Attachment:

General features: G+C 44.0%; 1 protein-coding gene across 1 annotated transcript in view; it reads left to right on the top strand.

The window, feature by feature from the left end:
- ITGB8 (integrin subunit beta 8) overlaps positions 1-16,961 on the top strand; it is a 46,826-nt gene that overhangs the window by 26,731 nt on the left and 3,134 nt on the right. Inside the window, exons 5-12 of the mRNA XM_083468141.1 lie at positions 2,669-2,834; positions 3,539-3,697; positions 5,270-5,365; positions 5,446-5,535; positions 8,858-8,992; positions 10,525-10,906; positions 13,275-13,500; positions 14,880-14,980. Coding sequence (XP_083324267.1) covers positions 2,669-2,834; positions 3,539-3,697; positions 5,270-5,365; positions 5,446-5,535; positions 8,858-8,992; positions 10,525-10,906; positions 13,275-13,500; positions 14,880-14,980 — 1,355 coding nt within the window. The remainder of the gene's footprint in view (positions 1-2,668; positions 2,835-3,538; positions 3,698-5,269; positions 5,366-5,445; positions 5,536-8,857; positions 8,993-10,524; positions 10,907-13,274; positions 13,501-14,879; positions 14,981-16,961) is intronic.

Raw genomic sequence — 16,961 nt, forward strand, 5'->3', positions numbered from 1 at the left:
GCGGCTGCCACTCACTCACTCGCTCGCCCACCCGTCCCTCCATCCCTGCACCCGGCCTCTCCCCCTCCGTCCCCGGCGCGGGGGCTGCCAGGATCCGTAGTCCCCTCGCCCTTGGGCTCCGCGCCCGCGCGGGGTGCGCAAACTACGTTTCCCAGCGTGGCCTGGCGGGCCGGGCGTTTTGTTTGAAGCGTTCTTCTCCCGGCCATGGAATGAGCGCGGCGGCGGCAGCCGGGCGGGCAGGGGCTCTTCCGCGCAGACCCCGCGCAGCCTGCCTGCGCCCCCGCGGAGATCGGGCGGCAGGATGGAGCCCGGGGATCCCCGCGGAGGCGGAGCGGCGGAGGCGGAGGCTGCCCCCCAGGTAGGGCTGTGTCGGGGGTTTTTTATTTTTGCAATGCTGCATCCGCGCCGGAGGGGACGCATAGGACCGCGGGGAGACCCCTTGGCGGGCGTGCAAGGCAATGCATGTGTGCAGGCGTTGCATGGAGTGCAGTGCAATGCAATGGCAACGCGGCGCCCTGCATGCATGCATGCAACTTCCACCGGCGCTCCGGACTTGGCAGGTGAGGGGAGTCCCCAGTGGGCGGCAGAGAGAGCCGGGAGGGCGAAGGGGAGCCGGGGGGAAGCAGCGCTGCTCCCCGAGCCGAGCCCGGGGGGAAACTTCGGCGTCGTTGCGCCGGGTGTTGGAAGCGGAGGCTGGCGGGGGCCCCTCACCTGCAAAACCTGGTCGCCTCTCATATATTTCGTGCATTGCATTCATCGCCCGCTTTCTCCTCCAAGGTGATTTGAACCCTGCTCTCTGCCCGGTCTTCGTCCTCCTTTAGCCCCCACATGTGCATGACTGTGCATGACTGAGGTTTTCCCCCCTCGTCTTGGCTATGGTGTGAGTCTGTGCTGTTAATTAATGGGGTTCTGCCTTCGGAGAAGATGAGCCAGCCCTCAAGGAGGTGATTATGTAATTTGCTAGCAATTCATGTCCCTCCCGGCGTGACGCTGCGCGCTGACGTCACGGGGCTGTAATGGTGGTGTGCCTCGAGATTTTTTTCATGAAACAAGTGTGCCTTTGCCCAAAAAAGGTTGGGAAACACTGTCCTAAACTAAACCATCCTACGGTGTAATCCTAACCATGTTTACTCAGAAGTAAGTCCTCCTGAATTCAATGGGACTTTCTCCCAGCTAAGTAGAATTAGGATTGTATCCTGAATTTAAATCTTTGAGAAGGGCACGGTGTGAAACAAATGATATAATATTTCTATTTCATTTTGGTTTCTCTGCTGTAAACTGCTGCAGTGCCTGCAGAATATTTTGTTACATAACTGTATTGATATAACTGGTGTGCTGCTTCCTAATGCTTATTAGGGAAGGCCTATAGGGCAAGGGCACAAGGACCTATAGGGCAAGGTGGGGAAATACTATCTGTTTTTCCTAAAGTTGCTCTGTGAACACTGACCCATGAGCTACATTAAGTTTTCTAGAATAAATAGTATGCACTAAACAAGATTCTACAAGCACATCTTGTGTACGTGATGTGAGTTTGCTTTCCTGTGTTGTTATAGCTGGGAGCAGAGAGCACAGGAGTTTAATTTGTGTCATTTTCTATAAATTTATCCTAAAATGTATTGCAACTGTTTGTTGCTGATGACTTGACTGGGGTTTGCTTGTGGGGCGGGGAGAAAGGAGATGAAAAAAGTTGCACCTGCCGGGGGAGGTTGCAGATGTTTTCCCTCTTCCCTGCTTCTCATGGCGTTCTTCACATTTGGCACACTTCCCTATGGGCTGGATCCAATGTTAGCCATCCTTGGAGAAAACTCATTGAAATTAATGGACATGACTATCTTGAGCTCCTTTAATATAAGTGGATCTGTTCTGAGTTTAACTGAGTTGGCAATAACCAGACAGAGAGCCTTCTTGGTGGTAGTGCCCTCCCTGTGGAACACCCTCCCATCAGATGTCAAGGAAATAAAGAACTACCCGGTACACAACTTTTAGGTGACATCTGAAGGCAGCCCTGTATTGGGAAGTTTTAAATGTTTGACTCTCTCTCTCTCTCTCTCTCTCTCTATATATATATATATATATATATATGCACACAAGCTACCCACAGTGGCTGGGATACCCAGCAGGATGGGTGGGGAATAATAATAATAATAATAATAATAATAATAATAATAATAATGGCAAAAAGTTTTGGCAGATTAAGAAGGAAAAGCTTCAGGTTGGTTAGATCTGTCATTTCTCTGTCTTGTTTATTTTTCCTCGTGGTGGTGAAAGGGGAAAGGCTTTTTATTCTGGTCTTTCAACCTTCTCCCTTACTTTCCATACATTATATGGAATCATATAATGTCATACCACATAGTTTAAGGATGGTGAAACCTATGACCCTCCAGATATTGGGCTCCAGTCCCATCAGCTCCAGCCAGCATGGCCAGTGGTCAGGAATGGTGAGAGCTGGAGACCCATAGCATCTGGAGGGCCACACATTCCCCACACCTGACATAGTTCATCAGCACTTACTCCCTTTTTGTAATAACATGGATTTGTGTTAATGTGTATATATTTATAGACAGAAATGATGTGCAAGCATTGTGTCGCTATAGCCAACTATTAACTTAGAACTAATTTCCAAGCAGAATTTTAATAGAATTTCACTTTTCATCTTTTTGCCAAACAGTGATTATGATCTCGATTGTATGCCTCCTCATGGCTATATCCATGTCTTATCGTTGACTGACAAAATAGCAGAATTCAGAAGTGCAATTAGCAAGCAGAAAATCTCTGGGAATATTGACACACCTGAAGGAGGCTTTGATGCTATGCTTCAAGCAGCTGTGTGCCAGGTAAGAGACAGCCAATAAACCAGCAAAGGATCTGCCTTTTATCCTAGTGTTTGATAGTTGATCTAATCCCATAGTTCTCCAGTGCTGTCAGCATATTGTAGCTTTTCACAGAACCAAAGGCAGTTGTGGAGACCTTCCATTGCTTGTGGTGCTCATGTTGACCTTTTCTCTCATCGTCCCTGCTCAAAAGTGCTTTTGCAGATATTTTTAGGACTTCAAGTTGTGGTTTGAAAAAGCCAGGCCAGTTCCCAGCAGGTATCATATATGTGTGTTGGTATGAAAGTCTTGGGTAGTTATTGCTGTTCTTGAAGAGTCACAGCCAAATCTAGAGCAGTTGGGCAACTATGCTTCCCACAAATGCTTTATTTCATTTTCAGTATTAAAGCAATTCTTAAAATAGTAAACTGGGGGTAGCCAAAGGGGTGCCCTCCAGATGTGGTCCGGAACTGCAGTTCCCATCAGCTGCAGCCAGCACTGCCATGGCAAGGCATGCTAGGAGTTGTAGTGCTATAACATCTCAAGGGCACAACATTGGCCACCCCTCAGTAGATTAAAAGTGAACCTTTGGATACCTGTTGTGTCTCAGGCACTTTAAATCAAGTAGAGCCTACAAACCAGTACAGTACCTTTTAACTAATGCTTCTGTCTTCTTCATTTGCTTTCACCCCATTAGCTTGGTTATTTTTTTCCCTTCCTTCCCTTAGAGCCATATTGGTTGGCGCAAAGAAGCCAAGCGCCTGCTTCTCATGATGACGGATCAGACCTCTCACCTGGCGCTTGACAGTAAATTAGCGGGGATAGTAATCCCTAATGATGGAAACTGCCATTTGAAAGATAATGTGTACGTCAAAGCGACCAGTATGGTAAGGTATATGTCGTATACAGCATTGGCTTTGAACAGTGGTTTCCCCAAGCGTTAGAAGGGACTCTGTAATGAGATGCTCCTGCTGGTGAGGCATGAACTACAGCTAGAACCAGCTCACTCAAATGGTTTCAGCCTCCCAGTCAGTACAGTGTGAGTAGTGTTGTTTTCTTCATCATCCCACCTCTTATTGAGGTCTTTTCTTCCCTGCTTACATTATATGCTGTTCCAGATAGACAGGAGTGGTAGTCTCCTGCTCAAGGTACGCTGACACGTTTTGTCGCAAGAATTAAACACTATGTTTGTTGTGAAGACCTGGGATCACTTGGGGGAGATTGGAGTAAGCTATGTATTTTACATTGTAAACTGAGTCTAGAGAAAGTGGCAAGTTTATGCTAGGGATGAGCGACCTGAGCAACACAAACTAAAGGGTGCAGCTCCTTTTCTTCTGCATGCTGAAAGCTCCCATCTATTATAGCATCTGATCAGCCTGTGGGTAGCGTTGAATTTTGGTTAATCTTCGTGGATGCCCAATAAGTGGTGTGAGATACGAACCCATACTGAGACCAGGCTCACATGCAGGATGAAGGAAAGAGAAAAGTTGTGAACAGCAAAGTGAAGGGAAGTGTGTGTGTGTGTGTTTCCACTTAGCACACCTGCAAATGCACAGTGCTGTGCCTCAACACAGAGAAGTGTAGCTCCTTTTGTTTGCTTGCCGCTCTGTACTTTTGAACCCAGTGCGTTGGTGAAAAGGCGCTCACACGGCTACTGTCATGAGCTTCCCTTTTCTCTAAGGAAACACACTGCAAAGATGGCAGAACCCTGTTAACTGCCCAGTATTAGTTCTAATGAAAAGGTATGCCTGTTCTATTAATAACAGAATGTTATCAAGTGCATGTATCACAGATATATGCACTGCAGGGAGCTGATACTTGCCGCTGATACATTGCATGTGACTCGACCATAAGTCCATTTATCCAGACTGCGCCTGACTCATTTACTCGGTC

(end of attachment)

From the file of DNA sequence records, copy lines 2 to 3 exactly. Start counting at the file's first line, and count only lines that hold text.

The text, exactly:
The window, feature by feature from the left end:
- ITGB8 (integrin subunit beta 8) overlaps positions 1-16,961 on the top strand; it is a 46,826-nt gene that overhangs the window by 26,731 nt on the left and 3,134 nt on the right. Inside the window, exons 5-12 of the mRNA XM_083468141.1 lie at positions 2,669-2,834; positions 3,539-3,697; positions 5,270-5,365; positions 5,446-5,535; positions 8,858-8,992; positions 10,525-10,906; positions 13,275-13,500; positions 14,880-14,980. Coding sequence (XP_083324267.1) covers positions 2,669-2,834; positions 3,539-3,697; positions 5,270-5,365; positions 5,446-5,535; positions 8,858-8,992; positions 10,525-10,906; positions 13,275-13,500; positions 14,880-14,980 — 1,355 coding nt within the window. The remainder of the gene's footprint in view (positions 1-2,668; positions 2,835-3,538; positions 3,698-5,269; positions 5,366-5,445; positions 5,536-8,857; positions 8,993-10,524; positions 10,907-13,274; positions 13,501-14,879; positions 14,981-16,961) is intronic.